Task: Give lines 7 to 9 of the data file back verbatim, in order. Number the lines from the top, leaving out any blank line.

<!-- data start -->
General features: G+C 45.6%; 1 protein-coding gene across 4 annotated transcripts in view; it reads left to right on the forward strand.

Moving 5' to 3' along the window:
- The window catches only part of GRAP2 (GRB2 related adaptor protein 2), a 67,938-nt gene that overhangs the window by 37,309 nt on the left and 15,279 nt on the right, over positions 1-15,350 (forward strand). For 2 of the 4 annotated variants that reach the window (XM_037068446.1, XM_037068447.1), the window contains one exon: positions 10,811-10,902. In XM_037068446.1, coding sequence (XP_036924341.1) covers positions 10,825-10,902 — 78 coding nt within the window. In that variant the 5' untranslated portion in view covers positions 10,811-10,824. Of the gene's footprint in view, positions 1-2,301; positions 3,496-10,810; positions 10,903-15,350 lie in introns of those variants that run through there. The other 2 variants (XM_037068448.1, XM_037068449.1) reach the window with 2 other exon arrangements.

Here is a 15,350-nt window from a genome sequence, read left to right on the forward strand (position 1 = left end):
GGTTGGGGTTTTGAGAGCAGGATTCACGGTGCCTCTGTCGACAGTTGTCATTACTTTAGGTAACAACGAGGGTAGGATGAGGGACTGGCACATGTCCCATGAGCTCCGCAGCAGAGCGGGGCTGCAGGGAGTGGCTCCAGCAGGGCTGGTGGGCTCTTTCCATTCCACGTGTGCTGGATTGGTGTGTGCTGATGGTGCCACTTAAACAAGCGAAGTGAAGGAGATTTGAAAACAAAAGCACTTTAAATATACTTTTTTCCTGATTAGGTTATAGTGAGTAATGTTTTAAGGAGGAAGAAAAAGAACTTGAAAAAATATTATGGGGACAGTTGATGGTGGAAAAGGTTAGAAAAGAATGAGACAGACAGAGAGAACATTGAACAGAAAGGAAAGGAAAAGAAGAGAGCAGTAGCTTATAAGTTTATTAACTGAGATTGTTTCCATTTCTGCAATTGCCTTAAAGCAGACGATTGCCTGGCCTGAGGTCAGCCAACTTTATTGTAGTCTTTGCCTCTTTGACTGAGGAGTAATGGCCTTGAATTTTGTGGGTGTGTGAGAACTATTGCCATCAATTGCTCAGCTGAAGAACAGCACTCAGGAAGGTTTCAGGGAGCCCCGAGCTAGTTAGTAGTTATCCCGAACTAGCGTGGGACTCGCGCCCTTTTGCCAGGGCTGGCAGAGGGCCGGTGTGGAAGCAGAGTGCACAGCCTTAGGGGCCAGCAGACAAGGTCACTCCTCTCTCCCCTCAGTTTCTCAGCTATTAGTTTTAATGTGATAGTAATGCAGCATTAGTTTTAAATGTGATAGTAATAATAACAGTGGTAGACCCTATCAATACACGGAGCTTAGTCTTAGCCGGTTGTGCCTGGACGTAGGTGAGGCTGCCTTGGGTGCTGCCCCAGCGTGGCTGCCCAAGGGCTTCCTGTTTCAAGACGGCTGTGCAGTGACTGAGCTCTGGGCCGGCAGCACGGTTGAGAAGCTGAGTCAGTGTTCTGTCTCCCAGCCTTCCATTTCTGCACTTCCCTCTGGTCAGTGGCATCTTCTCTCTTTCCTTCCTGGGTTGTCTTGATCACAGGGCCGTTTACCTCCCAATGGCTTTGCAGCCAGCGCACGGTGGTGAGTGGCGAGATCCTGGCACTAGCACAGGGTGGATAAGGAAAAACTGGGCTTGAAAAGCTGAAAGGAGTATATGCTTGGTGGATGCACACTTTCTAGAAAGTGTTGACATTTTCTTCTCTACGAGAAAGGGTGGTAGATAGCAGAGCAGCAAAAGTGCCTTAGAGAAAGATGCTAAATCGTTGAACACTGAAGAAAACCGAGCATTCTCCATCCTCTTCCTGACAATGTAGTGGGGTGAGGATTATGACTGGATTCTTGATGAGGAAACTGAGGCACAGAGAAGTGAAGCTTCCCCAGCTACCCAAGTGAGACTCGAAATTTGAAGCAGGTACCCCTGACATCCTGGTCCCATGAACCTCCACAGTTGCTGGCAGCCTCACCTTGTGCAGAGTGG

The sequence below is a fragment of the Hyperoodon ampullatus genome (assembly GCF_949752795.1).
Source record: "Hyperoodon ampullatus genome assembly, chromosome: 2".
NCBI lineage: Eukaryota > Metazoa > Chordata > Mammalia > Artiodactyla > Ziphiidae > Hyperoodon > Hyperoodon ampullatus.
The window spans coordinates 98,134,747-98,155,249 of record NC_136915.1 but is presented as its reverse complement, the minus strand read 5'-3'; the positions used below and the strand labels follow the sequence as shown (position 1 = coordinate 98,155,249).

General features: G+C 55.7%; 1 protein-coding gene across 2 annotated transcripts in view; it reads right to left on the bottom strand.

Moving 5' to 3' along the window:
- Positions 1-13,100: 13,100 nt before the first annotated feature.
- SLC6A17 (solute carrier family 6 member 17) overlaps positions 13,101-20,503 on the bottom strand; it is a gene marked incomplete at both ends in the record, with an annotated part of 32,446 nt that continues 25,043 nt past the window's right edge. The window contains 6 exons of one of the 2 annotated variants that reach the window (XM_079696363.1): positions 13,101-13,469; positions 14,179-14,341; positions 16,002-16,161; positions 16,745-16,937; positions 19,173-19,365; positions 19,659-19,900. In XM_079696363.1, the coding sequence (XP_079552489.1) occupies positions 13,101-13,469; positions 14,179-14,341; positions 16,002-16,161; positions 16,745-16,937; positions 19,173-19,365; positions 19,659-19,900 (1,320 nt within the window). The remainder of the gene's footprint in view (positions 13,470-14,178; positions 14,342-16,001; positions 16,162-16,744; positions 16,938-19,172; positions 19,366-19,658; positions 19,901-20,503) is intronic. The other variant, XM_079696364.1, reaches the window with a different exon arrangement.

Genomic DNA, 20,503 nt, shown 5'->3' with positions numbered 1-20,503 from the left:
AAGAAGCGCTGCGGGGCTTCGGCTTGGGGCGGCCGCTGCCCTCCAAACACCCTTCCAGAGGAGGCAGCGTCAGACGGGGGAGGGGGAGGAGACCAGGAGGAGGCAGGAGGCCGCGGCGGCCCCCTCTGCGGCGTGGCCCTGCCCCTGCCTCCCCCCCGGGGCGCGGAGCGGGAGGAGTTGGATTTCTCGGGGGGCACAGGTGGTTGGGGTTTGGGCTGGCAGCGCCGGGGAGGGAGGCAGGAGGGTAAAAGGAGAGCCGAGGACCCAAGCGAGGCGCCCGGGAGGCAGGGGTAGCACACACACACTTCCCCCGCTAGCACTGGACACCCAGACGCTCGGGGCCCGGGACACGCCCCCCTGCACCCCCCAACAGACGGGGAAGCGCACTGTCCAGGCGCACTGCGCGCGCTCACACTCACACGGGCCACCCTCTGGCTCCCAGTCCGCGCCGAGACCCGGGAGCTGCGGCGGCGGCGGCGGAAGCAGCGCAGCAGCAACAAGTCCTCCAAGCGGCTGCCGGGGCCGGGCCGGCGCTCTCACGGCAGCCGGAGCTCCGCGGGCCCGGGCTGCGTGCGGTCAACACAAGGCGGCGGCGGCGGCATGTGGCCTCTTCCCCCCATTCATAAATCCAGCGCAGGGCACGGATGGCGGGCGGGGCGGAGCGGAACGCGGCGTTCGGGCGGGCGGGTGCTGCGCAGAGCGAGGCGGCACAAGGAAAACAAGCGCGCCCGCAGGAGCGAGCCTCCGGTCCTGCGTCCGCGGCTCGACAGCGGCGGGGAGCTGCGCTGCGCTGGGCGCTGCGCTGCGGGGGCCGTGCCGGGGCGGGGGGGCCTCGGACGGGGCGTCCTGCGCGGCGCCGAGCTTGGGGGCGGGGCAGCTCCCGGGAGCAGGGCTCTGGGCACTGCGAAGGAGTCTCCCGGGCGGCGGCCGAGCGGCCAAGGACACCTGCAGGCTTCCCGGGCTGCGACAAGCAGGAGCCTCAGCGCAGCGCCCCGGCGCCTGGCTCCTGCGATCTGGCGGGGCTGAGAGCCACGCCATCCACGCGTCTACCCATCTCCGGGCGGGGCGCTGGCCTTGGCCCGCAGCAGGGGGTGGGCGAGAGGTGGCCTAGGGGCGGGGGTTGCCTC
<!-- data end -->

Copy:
Source record: "Hyperoodon ampullatus genome assembly, chromosome: 2".
NCBI lineage: Eukaryota > Metazoa > Chordata > Mammalia > Artiodactyla > Ziphiidae > Hyperoodon > Hyperoodon ampullatus.
The window spans coordinates 98,134,747-98,155,249 of record NC_136915.1 but is presented as its reverse complement, the minus strand read 5'-3'; the positions used below and the strand labels follow the sequence as shown (position 1 = coordinate 98,155,249).